INDIANAPOLIS, Ind. – It was Mission: Accomplished Sunday at Nissan Stadium in Nashville, Tenn.
But after having a few hours to reflect and admire their handiwork – a 33-17 win over the Tennessee Titans – the Indianapolis Colts came to grips with the reality of their situation.
The win-and-in showdown with the Titans was not an End Game. Not even close.
It was the latest, and most significant step in a process that has been steadfastly followed the last two-plus months.
After emerging from a raucous locker room, Frank Reich made it clear there’s still so much more work to be done.
Enjoy what you’ve accomplished, he urged his players.
“We did something that only two teams have done,’’ Reich told them.
The Colts joined the 2015 Kansas City Chiefs and 1970 Cincinnati Bengals as the only teams in NFL history to overcome a 1-5 start and reach the playoffs.
“But we’re not done yet,’’ he quickly added.
The next step comes Saturday in a first-round playoff matchup with the AFC South champion Texans in Houston.
Eliminating the Titans and earning the No. 6 seed, Reich insisted Monday afternoon, “was the silver lining, if you will, of a 1-5 start. We’ve been in this, for the lack of a better word, playoff mode for a while. Our backs (were) against the wall.’’
Now it’s time to re-focus. Again, a ninth win in 10 games allowed the Colts to still be playing in January when players from 20 other teams are figuring out how to deal with their offseason.
Complacency or being satisfied with returning the franchise to the playoffs for the first time since 2014 isn’t an option. Neither is it a worry to Reich.
“I’m trusting the process that has been established, the leadership of the players and the focus and the vision of what we’re trying to do,’’ he said. “And that focus and vision is of getting better every day and then beating the next opponent, and that’s all that really matters.
“That’s the mindset that we’ve been in and that’s the mindset we need to maintain.’’
Listen to Andrew Luck, who passed for 285 yards and three TDs: “I’m not satisfied. We certainly have business to take care of.’’
Listen to Darius Leonard, who set the team’s single-season tackle record with an NFL-best 163: “It feels great just knowing that everything I did in the offseason and everything I have been working for is actually being put on display. But it’s not finished yet. I want that goal of putting a ring on my finger. That’s the ultimate goal and hopefully we can get that.’’
Listen to Adam Vinatieri, who’s in the playoffs for the 15th time in his 23-year career and embraced that opportunity as he walked off the field Sunday night: “I was thinking about, ‘Man, this is great. We’ve got to keep going.’ Half the league is cleaning out their locker (today) and we’re not one of them. That’s good stuff.’’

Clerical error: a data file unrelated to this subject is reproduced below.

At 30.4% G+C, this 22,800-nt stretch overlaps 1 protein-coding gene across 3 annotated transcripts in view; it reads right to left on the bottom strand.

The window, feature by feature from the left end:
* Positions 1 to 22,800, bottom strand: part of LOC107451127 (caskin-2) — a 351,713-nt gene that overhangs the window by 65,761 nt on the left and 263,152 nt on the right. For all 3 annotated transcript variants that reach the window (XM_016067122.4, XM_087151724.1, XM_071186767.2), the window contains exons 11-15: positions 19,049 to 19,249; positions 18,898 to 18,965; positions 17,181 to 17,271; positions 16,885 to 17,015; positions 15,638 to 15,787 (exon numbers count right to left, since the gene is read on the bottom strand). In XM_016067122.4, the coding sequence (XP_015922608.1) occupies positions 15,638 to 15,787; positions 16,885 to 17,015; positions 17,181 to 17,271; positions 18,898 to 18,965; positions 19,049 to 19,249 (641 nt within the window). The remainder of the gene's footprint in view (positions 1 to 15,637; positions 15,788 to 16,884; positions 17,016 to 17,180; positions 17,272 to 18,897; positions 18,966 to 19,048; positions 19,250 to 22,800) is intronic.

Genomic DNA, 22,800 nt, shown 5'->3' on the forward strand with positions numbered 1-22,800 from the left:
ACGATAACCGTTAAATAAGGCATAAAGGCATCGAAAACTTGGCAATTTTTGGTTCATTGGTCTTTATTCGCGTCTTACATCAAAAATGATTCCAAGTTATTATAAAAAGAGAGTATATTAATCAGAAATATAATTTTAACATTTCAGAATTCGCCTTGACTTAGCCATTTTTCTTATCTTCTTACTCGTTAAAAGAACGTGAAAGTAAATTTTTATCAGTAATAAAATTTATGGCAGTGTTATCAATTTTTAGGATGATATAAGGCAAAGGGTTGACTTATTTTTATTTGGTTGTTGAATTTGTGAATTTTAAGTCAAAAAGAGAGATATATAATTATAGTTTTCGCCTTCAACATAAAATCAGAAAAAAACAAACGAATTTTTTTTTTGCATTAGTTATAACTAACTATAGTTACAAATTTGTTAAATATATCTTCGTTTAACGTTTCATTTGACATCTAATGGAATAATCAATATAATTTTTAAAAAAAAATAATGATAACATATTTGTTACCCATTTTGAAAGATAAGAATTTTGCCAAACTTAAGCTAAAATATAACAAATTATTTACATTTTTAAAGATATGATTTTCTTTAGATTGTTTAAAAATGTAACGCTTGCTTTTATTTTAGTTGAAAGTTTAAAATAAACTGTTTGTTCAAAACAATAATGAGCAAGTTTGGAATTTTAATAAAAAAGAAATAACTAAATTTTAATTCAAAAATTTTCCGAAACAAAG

History of No. 6 seed
No one should be dismissive of the Colts entering the postseason as a No. 6 seed. Since 2002 when the current alignment was installed, No. 6 seeds are 15-17 in the opening round.
Two No. 6 seeds have gone on to win the Super Bowl: Green Bay after the 2010 season and Pittsburgh in 2005. The Steelers’ unlikely journey included a 21-18 stunner over the Colts in Indy in the Divisional round. Overall, five No. 6 seeds have advanced to a conference championship game.
On a less positive note, the Colts are a No. 6 seed for the third time since 1990. And they’ll be looking for a first victory. They were routed at Pittsburgh 42-14 in 1996 and edged by Miami 23-17 in overtime in 2000.
The Colts and Texans are meeting for the third time in three months, and that’s a rarity for the Colts. It’s just the third time the franchise has faced a division rival in the postseason, and the Colts are 0-2 in the two previous playoff situations. They split the season series with Miami in 2000 and 1971, but lost the rubber game in the postseason.
The NFL did the Colts no favors by slotting them into the opening first-round game Saturday at 4:35 p.m. They shared the Sunday prime-time stage with the Titans with an 8:20 kickoff and returned to Indy at approximately 3 o’clock Monday morning.
With the quick turnaround, coaches have less time to formulate their game plans. More important, players have one less day to recuperate. The latter is crucial to wideout T.Y. Hilton, who’s dealing with an injury to his right ankle.
“Every day of rest helps,’’ Reich said, “so not having that is probably a small factor.
“But it is a factor.’’
Reich was unable to offer an update on rookie defensive lineman Tyquan Lewis, who was forced from the game in the second quarter with an injury to his right knee.